This is the season when darkness creeps up and takes you by surprise if you’re a commuter bicyclist.
Been there. Done that.
Suddenly, you find yourself needing your bike lights after staying at work a little longer than expected and discovering it’s dark outside.
“With the recent rash of cycling/car incidents, plus kids riding their bikes to school in the dark in the mornings, I think it would be beneficial for the community to get a refresh on cycling rules and best practices,” said Paul Goldy, who commutes on his bicycle daily from Meridian, Idaho to downtown Boise.
I enjoy riding at night, and it can almost be relaxing if you’re prepared and keep a sharp eye out for traffic, other cyclists or walkers, and obey the rules.
Here are some tips: Lights are a must. Depending on your speed, it could take up to 35 feet to stop your bike. Have a bright headlight so you can see that far or farther out in front of you.
There are some strobe headlamps that let cyclists be seen from even farther.
Some bicyclists also wear a helmet headlamp in addition to the handlebar-mounted light.
That allows for the biker to see in other directions besides just where the bicycle is heading, with just the turn of the head.
Your rear light is even more important and should be very bright and intense. Don’t get a wimpy one.
It’s best to ride with traffic, and a rear light will catch the attention of motorists. Blinking ones are even better. Again, think bright and intense.
Even with lights, don’t assume that motorists are aware you are coming. Ride defensively.
Lights are important even if you don’t ride on streets.
Check your batteries before you need them. If you haven’t used your lights since last winter, they may be dead. Also, carry spares.
Reflectors. Some bicyclists probably think reflectors are nerdy, but they let you be seen.
Check your front, rear and side reflectors and make sure they haven’t fallen or broken off. Some reflectors that come with bikes aren’t adequate for night riding. You might upgrade to larger ones.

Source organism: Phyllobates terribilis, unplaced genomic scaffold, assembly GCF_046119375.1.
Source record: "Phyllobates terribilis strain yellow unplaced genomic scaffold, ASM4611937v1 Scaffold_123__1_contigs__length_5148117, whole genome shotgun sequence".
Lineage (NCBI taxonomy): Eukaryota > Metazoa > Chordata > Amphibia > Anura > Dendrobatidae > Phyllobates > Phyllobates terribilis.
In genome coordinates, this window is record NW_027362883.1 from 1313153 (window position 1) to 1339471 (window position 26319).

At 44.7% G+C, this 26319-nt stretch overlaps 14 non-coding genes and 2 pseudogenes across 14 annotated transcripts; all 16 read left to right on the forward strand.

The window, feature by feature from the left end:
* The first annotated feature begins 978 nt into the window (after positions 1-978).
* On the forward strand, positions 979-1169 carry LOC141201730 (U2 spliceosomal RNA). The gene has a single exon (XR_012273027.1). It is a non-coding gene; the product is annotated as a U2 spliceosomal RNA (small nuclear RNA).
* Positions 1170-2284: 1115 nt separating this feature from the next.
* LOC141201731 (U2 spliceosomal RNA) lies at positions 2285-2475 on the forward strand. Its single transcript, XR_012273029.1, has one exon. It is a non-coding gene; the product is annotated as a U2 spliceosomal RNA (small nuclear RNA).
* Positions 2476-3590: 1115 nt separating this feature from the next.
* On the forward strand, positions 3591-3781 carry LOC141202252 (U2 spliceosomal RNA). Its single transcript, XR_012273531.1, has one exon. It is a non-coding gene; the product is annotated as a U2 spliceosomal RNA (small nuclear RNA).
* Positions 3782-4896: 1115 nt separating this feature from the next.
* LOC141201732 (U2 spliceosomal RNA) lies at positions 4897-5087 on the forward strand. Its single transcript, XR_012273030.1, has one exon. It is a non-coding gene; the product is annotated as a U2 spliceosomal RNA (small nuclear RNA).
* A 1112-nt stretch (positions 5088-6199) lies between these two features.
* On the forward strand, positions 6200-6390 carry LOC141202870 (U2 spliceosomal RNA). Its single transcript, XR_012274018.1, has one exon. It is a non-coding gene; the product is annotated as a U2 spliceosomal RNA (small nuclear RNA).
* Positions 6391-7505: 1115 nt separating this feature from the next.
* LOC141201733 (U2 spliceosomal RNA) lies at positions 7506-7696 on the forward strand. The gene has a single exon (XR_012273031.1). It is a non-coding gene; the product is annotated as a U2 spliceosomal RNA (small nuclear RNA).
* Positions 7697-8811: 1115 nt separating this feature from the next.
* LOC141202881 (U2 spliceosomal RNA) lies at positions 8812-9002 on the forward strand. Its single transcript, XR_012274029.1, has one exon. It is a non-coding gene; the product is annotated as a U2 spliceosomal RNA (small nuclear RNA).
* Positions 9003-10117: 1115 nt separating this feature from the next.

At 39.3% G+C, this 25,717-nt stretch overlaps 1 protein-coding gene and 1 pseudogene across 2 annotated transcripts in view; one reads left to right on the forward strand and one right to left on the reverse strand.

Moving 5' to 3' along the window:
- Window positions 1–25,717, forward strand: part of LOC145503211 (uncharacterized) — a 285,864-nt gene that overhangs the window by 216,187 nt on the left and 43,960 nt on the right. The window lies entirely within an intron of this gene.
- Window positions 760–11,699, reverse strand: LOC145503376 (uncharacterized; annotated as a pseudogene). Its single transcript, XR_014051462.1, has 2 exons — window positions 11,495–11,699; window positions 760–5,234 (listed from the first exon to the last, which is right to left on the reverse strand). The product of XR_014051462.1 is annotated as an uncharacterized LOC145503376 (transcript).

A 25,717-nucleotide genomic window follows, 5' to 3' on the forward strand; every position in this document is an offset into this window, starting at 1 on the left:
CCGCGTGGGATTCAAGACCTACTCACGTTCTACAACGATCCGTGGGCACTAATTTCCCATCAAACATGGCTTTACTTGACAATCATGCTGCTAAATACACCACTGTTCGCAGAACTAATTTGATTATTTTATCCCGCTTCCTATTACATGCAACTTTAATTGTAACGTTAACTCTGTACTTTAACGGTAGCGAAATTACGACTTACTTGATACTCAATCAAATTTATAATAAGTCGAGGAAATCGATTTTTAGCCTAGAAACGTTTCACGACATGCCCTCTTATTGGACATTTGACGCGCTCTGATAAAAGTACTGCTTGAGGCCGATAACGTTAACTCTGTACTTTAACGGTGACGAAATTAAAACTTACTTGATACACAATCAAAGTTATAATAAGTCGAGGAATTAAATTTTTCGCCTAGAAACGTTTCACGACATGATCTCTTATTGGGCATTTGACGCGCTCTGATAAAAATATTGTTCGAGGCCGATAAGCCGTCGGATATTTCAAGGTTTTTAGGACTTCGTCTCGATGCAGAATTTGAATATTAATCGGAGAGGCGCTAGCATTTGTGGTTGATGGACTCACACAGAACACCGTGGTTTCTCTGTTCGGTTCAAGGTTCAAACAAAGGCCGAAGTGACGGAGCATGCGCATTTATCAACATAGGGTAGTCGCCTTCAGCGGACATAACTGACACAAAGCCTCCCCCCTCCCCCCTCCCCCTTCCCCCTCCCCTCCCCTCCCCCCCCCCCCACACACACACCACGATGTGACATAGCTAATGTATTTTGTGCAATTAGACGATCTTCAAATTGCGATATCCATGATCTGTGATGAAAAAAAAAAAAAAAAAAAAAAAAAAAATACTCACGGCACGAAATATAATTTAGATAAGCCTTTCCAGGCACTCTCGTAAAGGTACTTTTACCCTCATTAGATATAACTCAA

You can also use reflective tape on your bike. I even have some on the back of my helmet.
Wear bright clothing. There are great cycling jackets available in bright, reflective colors.
If you like your regular jacket and it’s not too colorful, think about getting a reflective vest.
It’s getting cold at night, and to be comfortable, wear well-insulated clothing that’s light without being bulky.
Layer with a base, insulation and a weatherproof shell. The less bulky, the more comfortable it is to ride.
Wear breathable fabrics to avoid condensation inside your clothes.
Glasses. Night riding can be tricky with glare and lights. You might think about getting a pair of cycling glasses with interchangeable lenses for night and day.
Stay focused. Night riding is a whole different ball game. Have your wits about you, and don’t daydream.
Keep a lookout for other headlights coming, and watch the shadows for runners, or cyclists coming in from cross streets or paths.
A helmet light, in addition to your handlebar light, comes in handy because you can point it in any direction and signal a motorist your position.
Colder weather also means slick roads and pathways.
Watch for ice or wet leaves and debris in roadways.
Slow down and ride in control.
Plan your night route. Try to ride on streets with bike routes and in areas with less traffic at night.
“Avoid roads where the speed limit is over 40 mph,” Goldy said.
It’s best for young school kids to ride on sidewalks on the way to school.
But even though they are on a sidewalk, they should have lights and reflective clothing to be seen by motorists and other cyclists.
Obey traffic laws. Ride in the direction of traffic. Stop at stoplights and stop signs. Yield the right of way.
Don’t assume motorists see you, or will give you the right of way.
Distributed by MCT Information Services